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I agree that offering options that she can pick from may be easier
than asking her to formulate a reply. For people with memory
problems finding the words can be difficult and embarassing.
sometimes it helps to make the questions more specific.
Instead of "how do you feel" I might ask
"are you hungry", "are you tired", "are you too cold",
"are you too hot", "does anything hurt", "are you angry"
"are you upset", etc. And I try to wait a bit for the
reply to each question, instead of rushing through the
list. I find it also helps to pick the right time to ask
her opinion about something we might need to do.
My own mother starts sundowning soon after lunch
and has difficulty understanding my questions. So
I try to discuss things in the morning when she seems
to have all (or most) of her faculties working. If she
seems to be having trouble thinking about the question,
I might talk about the pros and cons for a while, and
I might ask her to think about it and suggest that I
will ask her again tomorrow. Even if she does not
recall the discussion the next day, it gives her time
for it to percolate in her subconscious and the next
day she may find the issue more familiar or more
emotionally comfortable. What seems like a
simple question to me (eg would you like to visit Emma?)
may be more difficult for her to consider calmly. So
I also try to ask about possible activities several days
before a decision needs to be made.
I have also found that my mother is afraid of
being pressured into a decision, so I try to remind
her that it is up to her, that she can refuse my suggestions,
and/or that we can talk about it at another time.
I try to ask about concerns that she has
expressed in the past. For example, she might
not want to visit Emma because 1) it's too far
2)it might rain 3)Emma's too busy; so I ask
about each concern it turn and suggest how
we might handle the concern she is anxious
about and ask if that approach is okay with her.
Of course, some people are naturally
reluctant to communicate, regardless of age.
Sometimes you simply have to make the
best decisions you can, and hope that
you get it right most of the time. Keep
asking your mother the questions, but don't
push her too hard; eventually she'll
know that you are asking out of concern for
her, and that will be a comfort to her even
if she doesn't answer the questions.
Helpful Answer (1)

My Mother lives with me.She is 92 with advanced dementia. I share most of the
problems i read the comments on. It is comforting to read ,days of others from
the caregivers. All of us should take a moment and give a big hug to us. Thank
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Thanks for the advice. As far as getting more info, i believe it's just mom's personalitty, goes along w/things. Never had much of an opinion bec of my dad, he was very controlling she just felt it easier to go along w/what ever he wanted. Guess it's just frustrating for me bec i was hoping for better mother/daughter relationship since she is now living w/me. It's a very repeatitive conversations. Does anyone think that being w/people her own age will benefit her???? or just me?
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I start by asking my mom about things in the past then lead up to todays questions. Sometimes, her talking about past things gives me hints about how she feels now.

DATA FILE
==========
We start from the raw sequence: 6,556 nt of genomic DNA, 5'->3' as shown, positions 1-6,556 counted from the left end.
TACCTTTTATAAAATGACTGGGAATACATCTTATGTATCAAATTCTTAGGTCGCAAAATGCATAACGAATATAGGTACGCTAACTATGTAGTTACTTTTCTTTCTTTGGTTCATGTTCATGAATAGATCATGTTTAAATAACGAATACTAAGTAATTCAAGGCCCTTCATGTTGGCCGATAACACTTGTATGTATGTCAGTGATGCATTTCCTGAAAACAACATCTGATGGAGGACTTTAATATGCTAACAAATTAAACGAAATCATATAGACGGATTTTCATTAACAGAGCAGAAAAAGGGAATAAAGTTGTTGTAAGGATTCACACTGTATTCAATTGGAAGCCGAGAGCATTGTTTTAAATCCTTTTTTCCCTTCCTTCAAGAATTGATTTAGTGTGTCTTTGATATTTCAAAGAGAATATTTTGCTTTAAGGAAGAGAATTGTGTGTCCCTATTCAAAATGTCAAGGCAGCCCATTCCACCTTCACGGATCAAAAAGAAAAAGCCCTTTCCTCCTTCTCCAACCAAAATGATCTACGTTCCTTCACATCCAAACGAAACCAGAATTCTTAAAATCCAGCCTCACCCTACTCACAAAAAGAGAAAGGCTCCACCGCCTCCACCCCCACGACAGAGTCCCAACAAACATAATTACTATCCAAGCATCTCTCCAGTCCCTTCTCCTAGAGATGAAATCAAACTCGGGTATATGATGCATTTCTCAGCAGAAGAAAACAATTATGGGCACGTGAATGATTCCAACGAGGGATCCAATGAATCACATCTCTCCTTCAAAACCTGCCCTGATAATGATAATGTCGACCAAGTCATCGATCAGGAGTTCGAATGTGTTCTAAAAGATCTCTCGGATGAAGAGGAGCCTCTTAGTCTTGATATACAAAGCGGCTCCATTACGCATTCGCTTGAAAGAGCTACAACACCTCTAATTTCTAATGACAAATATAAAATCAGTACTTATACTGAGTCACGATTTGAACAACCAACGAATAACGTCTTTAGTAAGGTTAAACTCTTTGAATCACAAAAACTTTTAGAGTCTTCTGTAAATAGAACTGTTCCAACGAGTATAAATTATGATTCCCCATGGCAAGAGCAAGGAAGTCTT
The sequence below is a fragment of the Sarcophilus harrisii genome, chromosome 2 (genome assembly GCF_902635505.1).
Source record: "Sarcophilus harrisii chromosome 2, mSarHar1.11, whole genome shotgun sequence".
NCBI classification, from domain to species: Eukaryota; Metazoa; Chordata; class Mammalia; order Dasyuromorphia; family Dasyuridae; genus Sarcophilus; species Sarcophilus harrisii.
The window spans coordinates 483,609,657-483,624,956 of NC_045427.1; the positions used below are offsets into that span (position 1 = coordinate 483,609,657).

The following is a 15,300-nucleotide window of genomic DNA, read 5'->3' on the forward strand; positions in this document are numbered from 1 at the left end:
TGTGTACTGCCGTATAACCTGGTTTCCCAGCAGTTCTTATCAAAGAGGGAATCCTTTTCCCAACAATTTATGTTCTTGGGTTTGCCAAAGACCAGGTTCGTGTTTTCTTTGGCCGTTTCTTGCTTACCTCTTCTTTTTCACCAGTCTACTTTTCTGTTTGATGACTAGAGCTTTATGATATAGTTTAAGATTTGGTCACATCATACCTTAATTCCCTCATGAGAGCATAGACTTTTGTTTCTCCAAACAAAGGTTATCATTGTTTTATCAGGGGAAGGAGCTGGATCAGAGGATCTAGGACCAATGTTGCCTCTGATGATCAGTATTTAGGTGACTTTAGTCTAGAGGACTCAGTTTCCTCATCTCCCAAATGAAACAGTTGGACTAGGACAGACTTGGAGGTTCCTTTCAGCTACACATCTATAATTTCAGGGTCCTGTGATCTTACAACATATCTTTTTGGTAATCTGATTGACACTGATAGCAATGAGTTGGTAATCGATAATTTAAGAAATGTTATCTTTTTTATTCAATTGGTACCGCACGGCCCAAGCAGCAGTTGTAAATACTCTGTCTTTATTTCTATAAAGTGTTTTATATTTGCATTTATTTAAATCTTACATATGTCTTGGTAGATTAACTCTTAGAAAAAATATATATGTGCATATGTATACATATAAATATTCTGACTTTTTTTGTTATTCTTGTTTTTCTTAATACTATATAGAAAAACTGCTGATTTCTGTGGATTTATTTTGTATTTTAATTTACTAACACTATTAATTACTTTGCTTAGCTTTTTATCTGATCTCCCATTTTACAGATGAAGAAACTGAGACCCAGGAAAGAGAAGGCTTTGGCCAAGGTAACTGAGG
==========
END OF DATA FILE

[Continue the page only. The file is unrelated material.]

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It's so hard to feel good all the time about choices you make for parents. My dad is 97 and if I ask the question in the wrong way he says, "it doesn't matter to me" So my best approach is giving him two choices of TV programs, kinds of cereal, frnech toast or eggs and toast. He does much better if he has something to pick from. I also tend to hurry him and I need to slow down, take a deep breath and wait for an answer. I think when we hurry and they feel your tension or whatever comes across, they are bound to think that you really don't care what they think. At least this is what I am going through. MKay
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Looks like we need more information. Are you saying your mother will not talk, cannot talk, or does not talk about the things you want her to?
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Yes I have some input for you~
To begin with has your Mom any medical conditions that can possibly cause her not to speak? Once this is determined you can perhaps find some answers. Example-if she has a dementia--something called an aphasia can be the culprit. This I think you need to get to the root of the problem.
Yes it must be frustrating, as you are not sure what she is trying to say or what she actually means.
With my Mom-I went thru something similiar-where her words were jumbled-and I had to put it together to make sense out of what was being said.
In my opinion-you need to seek out some medical or neurological advise-and for the sake of everyone, do this sooner rather than later.
My best to all~
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How about the 85 year mom who had a stroke three years ago and insists she isnt hungry when she is, already bathed and hasn't, and never has to use the bathroom yet wets herself all day. Whe wears pads but refuses to wear depends.
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If you ask your mother her preference and she does not respond; if you give her a calm place to talk and give her enough time to respond and she still does not - then I would make the necessary decisions and always say
"If you want something different, Mother, you can have it, but since you have not said, I am doing ______________ because it seems the best plan to me"
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